Welcome to our latest series here at Last Word on Hockey. The Puck Drop Preview series takes you through each team as the season is fast approaching. The preview will focus on the narratives surrounding the team ending last year, during the offseason, and heading into the 2021-22 season. Puck Drop Preview also focuses on what the season has in store for each team from a roster and expectations perspective. Join us, as we look at all 32 teams before the season starts. Today, we take a look at the 2021-22 Toronto Maple Leafs
2021-22 Toronto Maple Leafs
The Leafs went into the 2020-21 season with a rare opportunity. They don’t have to deal with the Tampa Bay Lightning and Boston Bruins being in the same division as them. In turn, this meant they could not face the Boston Bruins in round one. They also finally had the opportunity to finish at the top of their division and face an opponent lower than them in the standings. The Leafs were at least top two in their division all season.
2020-21 Power Play
The power play was a talking point for both the first half and the second half of the season. But for drastically different reasons. Early in the year, the Leafs had a power play that was converting on around 40% of its chances. This was great to see, however, everyone knew it was unsustainable and regression was inevitable. No one could have predicted how hard it came crashing down though. At one point they had converted once in the last 38 power-play opportunities. The Leafs, however, continued to stay on top of the North division despite this.
The Leafs also had some goaltending issues and solutions in the 2020-21 season. Longtime starter Frederik Andersen didn’t have the same magic he had just two to three seasons prior. But, the Leafs saw the emergence of Jack Campbell. He was the first player to earn the starting role since Andersen took over in 2016. Campbell took the job and ran away with it. He started the season with 11 straight wins. It looked as though the Leafs had a new starter.
Then the Leafs headed into the playoffs with the first seed like everyone had projected them to. They faced down against the Montreal Canadiens. We all know how this ended though. Like each first round (or play-in round) prior. Losing round one in the final possible game. It seemed like some sort of twisted joke, a divine prank. Yet again the Leafs fell, and to a bitter rival yet again.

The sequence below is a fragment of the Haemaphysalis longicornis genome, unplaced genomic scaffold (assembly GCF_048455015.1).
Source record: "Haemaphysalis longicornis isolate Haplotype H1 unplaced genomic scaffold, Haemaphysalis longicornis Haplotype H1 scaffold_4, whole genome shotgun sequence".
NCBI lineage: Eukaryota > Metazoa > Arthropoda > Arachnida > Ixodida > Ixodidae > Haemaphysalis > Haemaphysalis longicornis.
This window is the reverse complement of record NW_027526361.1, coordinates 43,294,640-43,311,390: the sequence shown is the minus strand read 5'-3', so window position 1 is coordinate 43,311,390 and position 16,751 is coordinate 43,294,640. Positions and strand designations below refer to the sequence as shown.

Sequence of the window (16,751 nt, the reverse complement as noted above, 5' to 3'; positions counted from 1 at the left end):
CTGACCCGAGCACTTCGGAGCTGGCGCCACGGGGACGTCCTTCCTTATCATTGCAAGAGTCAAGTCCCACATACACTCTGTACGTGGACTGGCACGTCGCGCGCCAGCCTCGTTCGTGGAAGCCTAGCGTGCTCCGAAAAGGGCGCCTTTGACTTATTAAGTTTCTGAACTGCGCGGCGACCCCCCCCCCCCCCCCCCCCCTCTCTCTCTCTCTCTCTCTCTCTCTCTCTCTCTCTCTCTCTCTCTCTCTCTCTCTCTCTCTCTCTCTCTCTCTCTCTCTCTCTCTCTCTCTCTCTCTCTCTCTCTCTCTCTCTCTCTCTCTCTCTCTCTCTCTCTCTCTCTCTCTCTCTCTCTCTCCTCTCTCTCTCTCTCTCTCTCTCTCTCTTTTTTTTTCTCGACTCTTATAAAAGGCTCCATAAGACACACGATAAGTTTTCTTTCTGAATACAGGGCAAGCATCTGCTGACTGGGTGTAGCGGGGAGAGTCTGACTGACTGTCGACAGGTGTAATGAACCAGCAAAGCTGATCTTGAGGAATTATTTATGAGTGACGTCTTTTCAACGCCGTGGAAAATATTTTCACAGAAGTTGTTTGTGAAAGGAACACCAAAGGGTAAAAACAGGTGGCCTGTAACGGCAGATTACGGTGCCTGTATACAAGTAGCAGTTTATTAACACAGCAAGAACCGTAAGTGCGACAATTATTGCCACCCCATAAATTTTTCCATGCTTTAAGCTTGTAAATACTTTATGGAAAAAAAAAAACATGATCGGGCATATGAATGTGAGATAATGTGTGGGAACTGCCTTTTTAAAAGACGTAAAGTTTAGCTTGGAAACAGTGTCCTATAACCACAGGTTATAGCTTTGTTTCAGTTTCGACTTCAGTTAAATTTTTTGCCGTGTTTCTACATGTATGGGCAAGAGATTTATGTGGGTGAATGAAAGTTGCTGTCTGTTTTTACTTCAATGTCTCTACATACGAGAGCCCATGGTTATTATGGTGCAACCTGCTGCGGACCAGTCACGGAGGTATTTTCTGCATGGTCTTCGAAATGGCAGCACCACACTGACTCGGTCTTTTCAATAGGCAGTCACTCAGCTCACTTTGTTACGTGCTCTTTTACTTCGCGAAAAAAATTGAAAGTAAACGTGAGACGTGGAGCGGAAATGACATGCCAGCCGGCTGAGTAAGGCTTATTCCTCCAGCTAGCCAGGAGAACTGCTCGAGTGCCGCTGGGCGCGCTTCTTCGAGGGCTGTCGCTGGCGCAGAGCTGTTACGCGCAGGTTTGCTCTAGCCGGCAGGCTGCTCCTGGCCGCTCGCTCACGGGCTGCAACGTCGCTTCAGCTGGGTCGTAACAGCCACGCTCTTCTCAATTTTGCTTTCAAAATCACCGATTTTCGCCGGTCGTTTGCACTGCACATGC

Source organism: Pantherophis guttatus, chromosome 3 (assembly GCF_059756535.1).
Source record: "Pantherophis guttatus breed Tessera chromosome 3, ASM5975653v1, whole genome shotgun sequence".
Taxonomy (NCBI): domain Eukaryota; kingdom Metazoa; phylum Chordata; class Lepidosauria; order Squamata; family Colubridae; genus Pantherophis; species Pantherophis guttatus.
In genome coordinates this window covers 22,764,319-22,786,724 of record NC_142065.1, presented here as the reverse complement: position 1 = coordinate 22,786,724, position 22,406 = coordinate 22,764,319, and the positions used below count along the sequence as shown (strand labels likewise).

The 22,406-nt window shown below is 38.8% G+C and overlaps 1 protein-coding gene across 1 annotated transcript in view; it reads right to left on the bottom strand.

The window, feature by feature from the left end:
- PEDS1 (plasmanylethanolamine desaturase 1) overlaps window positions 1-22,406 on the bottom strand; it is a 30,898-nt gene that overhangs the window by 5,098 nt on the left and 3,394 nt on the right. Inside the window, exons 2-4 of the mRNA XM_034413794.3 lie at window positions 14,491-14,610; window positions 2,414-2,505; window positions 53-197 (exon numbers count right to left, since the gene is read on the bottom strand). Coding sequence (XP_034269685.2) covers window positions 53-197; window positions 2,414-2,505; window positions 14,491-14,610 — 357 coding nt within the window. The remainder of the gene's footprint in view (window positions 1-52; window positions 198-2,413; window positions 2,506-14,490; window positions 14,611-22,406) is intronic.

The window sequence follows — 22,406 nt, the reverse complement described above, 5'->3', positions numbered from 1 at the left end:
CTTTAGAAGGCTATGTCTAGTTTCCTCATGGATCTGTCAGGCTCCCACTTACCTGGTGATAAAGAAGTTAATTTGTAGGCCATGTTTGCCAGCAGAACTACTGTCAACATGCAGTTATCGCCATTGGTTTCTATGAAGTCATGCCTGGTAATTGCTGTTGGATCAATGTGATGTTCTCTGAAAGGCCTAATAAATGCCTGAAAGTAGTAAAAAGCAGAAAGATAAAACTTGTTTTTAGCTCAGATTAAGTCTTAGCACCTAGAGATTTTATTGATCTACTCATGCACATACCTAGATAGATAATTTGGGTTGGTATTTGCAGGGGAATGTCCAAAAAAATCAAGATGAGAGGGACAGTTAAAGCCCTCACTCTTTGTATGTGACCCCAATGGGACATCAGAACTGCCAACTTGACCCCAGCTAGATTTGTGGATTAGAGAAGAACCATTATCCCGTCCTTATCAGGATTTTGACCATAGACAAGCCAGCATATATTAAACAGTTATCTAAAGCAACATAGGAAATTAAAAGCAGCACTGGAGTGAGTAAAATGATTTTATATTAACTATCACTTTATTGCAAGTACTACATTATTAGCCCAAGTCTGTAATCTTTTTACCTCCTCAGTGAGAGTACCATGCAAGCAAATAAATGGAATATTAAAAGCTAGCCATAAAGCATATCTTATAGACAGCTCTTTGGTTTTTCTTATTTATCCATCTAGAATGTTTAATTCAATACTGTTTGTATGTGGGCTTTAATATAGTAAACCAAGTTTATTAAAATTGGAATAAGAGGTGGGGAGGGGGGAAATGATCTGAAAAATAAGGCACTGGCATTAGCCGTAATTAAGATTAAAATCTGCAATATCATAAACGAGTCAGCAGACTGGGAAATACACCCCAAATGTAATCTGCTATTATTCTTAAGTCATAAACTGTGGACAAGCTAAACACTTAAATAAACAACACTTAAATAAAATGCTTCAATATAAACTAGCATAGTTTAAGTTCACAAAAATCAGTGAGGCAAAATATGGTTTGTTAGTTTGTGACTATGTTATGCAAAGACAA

There’s always next year.
The biggest loss for the Leafs was of course Zach Hyman. Hyman really developed into a fantastic player during his time with the Leafs. He was a hard worker from day one, and eventually, the on-ice results matched his work ethic in the final few years. It all culminated in a fantastic two-way performance in the 2020-21 season where he could play up and down the lineup. There was no way the Leafs could afford to match the offer the Oilers made to Hyman, though. The term was just far more than what the Leafs should have reasonably offered to a player like Hyman.
The Leafs of course lost Frederik Andersen. Andersen was a valued member of the Toronto Maple Leafs for a long time, and he should be remembered fondly. However, it was time for the Leafs to move on.
Zach Bogosian turned out to be a pleasant surprise for the Toronto Maple Leafs. He ended up being a fantastic bottom-pairing defender, but for reasons out of the Leafs’ control, he went back to Tampa. Joe Thornton went to the other team in the Sunshine State, joining the Panthers
Finally, Jared McCann. McCann was only a Leaf for a few days, but many saw him as the ideal replacement for Zach Hyman, myself included. Losing McCann to Seattle really hurt, despite never even having him wear a Leafs sweater.
The Leafs effectively went out and replaced almost every player listed above. Toronto will be replacing Hyman and McCann with players like Michael Bunting, Ondrej Kase, and Nick Ritchie to play on the wing. The Maple Leafs got Petr Mrazek, who had a fantastic, albeit short, season in Carolina to replace Frederik Andersen. Though they didn’t replace Bogosian, as I’ll discuss in-depth later, as they find a replacement from within. They also went out and added some centre depth with David Kampf, replacing Thornton.